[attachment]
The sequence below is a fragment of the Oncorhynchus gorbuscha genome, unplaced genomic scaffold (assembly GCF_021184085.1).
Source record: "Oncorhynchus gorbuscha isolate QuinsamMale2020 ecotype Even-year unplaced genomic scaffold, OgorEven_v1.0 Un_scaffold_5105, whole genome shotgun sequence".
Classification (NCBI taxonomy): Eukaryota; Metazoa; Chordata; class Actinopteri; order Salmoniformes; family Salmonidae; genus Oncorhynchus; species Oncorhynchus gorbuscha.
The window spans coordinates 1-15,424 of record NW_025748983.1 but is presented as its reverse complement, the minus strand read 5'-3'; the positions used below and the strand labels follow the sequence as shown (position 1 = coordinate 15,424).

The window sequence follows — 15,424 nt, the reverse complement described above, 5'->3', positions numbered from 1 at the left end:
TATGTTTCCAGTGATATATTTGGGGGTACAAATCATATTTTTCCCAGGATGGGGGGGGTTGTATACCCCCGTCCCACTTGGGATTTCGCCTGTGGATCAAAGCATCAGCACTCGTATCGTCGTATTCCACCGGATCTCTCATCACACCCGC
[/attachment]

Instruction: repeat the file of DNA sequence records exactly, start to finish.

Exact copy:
The sequence below is a fragment of the Oncorhynchus gorbuscha genome, unplaced genomic scaffold (assembly GCF_021184085.1).
Source record: "Oncorhynchus gorbuscha isolate QuinsamMale2020 ecotype Even-year unplaced genomic scaffold, OgorEven_v1.0 Un_scaffold_5105, whole genome shotgun sequence".
Classification (NCBI taxonomy): Eukaryota; Metazoa; Chordata; class Actinopteri; order Salmoniformes; family Salmonidae; genus Oncorhynchus; species Oncorhynchus gorbuscha.
The window spans coordinates 1-15,424 of record NW_025748983.1 but is presented as its reverse complement, the minus strand read 5'-3'; the positions used below and the strand labels follow the sequence as shown (position 1 = coordinate 15,424).

The window sequence follows — 15,424 nt, the reverse complement described above, 5'->3', positions numbered from 1 at the left end:
TATGTTTCCAGTGATATATTTGGGGGTACAAATCATATTTTTCCCAGGATGGGGGGGGTTGTATACCCCCGTCCCACTTGGGATTTCGCCTGTGGATCAAAGCATCAGCACTCGTATCGTCGTATTCCACCGGATCTCTCATCACACCCGC